Photo by Charity Maness/Fall River County Herald Star
Alverna Kopsky and Roland Piper happily dance to the sounds of Julie Lee and the White Rose.
By Charity Maness
HOT SPRINGS – The 4th annual Climb Hot Springs seven-mile and three-mile run ran through town Saturday morning climbing stairs to raise funds and awareness for the preservation of the many staircases that wind their way through the town.
Organizer Mike Sommer purchased the event from the Rotary in order “to continue the event.” While it is the fourth run 2019 and 2020 were years that were skipped. Sommer hopes to keep the event yearly from here on out.
“It’s a wonderful way to utilize the town and bring people into the town,” explained Sommer, “and it’s an amazing time of the year.”
Participants, who could either run or walk the route, came from Minnesota, Colorado, Illinois and more to Hot Springs to participate in this event.
“This is one of the fun things we get to do when we visit,” said three-mile walker Barbara Shelton of Rolla, Mo.
“I like to participate in as many of these local walks as I can,” said fellow walker and friend Larisa Cox of Hot Springs.
“I love these events and to be able to help save the stairs so we can train on them the rest of the year,” said David Teachout of Hot Springs, as he referenced how the proceeds from his entry fee was going to support the ongoing maintenance of the city’s public staircases. He also however admitted it wasn’t about winning, “it’s all about finishing.”
Peter Schmidt of Eureka, S.D. – self-proclaimed running tourist – enjoys running wherever he can. “I came here today to do this for fun,” he said. Two weeks prior he competed in the senior games in Watertown where he won many medals, yet admitted with a laugh, “mostly because there were not many competing in my age group, 65-69.”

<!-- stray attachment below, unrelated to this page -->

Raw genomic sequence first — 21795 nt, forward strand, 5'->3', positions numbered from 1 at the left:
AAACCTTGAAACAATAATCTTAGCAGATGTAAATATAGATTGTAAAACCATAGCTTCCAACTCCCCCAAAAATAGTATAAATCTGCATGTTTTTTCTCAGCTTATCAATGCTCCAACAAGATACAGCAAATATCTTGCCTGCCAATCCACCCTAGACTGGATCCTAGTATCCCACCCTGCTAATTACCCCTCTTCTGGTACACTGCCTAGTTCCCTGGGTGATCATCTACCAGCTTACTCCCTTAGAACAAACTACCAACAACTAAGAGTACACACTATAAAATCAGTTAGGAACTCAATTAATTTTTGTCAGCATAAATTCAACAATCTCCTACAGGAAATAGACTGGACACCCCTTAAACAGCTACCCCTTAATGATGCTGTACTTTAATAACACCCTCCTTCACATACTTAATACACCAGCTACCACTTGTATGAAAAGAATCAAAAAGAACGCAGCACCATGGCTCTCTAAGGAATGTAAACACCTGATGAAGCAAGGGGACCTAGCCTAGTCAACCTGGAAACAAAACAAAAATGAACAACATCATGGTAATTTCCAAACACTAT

The seven-mile runners departed Centennial Park at 9 a.m. with a route traversing Hot Springs in order to run each of the five staircases. The three-mile runners departed 10 minutes later at 9:10 a.m.; their route included two staircases.
The seven-mile top three were: Joshua Duncan, age 44, Carpenter, Ill. (47:45); Lori Dahly, 46, Hot Springs (1:03:17); and Peter Schmidt, 65, Eureka (1:14:10).
While the runners crossed the finish line in Centennial Park, the scent of bratwurst began to fill the air as volunteers from Buffalo Dreamer and Moccasin Springs, dressed in mock lederhosen and long blonde braids, were beginning to cook up the Oktoberfest delicacy for runners and the community as a whole.
Traditional Polka music was performed by Julie Lee and the White Rose, a well known music duo from North Dakota with a following.
Jim and Brenda Albert of Broomfield, Colo., came to Hot Springs to the Oktoberfest just to hear Julie Lee and the White Rose duo.
“We are members of the Polka Club of America,” said Brenda, “we dance every opportunity we get and we really enjoy Julie Lee.”
Joe and Mary Ostry came from Scottsbluff, Neb., to join the fun. “We used to dance all the time,” said Mary, but the avenues for dancing have become much slimmer since Covid. “We looked forward to today.”
Both the Ostry’s and the Albert’s took to the dance floor every chance they could, with only small rests between songs.
Yet Daryld and June Fritz of Hot Springs listened longingly from their car, with front row parking.
“We love this music,” exclaimed Daryld, “we used to never sit down,” he laughed. “We would always be dancing.” But, now, walking with the use of a cane only allows them the joy of listening. “Now we just love to listen to it,” he said.
Dancing was the name of the game as Roland Piper, 95, of Hot Springs took every chance he could to show his moves on the dance floor. “Why, if I had known this was the music they would have been playing I would have worn my best dancing shoes,” he laughed, “and maybe a tie.”